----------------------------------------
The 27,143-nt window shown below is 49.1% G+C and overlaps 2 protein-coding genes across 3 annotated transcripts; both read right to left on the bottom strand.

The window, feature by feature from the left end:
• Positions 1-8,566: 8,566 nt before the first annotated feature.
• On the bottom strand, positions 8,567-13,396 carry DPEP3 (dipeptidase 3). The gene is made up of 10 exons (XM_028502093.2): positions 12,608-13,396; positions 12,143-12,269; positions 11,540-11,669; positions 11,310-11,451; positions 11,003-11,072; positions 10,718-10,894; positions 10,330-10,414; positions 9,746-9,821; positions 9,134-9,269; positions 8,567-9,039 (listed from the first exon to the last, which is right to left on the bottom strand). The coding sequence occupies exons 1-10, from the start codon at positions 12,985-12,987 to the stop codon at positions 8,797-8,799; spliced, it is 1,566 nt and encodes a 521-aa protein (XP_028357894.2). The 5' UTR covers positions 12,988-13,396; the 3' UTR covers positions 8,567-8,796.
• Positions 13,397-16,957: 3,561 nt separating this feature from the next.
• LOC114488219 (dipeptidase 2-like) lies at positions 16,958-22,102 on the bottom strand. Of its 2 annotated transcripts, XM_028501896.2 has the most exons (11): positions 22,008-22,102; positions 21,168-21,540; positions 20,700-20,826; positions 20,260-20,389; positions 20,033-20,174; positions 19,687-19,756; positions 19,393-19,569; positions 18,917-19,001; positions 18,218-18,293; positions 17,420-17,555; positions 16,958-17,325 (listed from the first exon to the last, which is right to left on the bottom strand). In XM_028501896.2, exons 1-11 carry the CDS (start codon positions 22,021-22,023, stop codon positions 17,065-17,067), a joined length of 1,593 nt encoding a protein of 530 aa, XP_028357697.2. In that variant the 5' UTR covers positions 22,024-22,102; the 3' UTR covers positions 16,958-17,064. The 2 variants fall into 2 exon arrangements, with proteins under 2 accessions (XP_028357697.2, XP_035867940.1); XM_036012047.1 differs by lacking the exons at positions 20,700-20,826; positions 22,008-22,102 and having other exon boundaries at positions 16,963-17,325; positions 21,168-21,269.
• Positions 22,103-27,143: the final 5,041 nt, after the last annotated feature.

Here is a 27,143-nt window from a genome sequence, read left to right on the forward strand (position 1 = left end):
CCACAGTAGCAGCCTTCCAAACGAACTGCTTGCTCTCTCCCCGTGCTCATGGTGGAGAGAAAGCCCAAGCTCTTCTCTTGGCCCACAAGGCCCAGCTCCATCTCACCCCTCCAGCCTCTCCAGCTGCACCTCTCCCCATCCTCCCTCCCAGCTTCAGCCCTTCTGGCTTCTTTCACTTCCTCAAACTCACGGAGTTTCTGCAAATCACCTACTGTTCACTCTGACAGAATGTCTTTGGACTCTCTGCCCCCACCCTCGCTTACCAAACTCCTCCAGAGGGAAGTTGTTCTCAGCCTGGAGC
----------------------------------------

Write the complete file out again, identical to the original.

The 27,143-nt window shown below is 49.1% G+C and overlaps 2 protein-coding genes across 3 annotated transcripts; both read right to left on the bottom strand.

The window, feature by feature from the left end:
• Positions 1-8,566: 8,566 nt before the first annotated feature.
• On the bottom strand, positions 8,567-13,396 carry DPEP3 (dipeptidase 3). The gene is made up of 10 exons (XM_028502093.2): positions 12,608-13,396; positions 12,143-12,269; positions 11,540-11,669; positions 11,310-11,451; positions 11,003-11,072; positions 10,718-10,894; positions 10,330-10,414; positions 9,746-9,821; positions 9,134-9,269; positions 8,567-9,039 (listed from the first exon to the last, which is right to left on the bottom strand). The coding sequence occupies exons 1-10, from the start codon at positions 12,985-12,987 to the stop codon at positions 8,797-8,799; spliced, it is 1,566 nt and encodes a 521-aa protein (XP_028357894.2). The 5' UTR covers positions 12,988-13,396; the 3' UTR covers positions 8,567-8,796.
• Positions 13,397-16,957: 3,561 nt separating this feature from the next.
• LOC114488219 (dipeptidase 2-like) lies at positions 16,958-22,102 on the bottom strand. Of its 2 annotated transcripts, XM_028501896.2 has the most exons (11): positions 22,008-22,102; positions 21,168-21,540; positions 20,700-20,826; positions 20,260-20,389; positions 20,033-20,174; positions 19,687-19,756; positions 19,393-19,569; positions 18,917-19,001; positions 18,218-18,293; positions 17,420-17,555; positions 16,958-17,325 (listed from the first exon to the last, which is right to left on the bottom strand). In XM_028501896.2, exons 1-11 carry the CDS (start codon positions 22,021-22,023, stop codon positions 17,065-17,067), a joined length of 1,593 nt encoding a protein of 530 aa, XP_028357697.2. In that variant the 5' UTR covers positions 22,024-22,102; the 3' UTR covers positions 16,958-17,064. The 2 variants fall into 2 exon arrangements, with proteins under 2 accessions (XP_028357697.2, XP_035867940.1); XM_036012047.1 differs by lacking the exons at positions 20,700-20,826; positions 22,008-22,102 and having other exon boundaries at positions 16,963-17,325; positions 21,168-21,269.
• Positions 22,103-27,143: the final 5,041 nt, after the last annotated feature.

Here is a 27,143-nt window from a genome sequence, read left to right on the forward strand (position 1 = left end):
CCACAGTAGCAGCCTTCCAAACGAACTGCTTGCTCTCTCCCCGTGCTCATGGTGGAGAGAAAGCCCAAGCTCTTCTCTTGGCCCACAAGGCCCAGCTCCATCTCACCCCTCCAGCCTCTCCAGCTGCACCTCTCCCCATCCTCCCTCCCAGCTTCAGCCCTTCTGGCTTCTTTCACTTCCTCAAACTCACGGAGTTTCTGCAAATCACCTACTGTTCACTCTGACAGAATGTCTTTGGACTCTCTGCCCCCACCCTCGCTTACCAAACTCCTCCAGAGGGAAGTTGTTCTCAGCCTGGAGC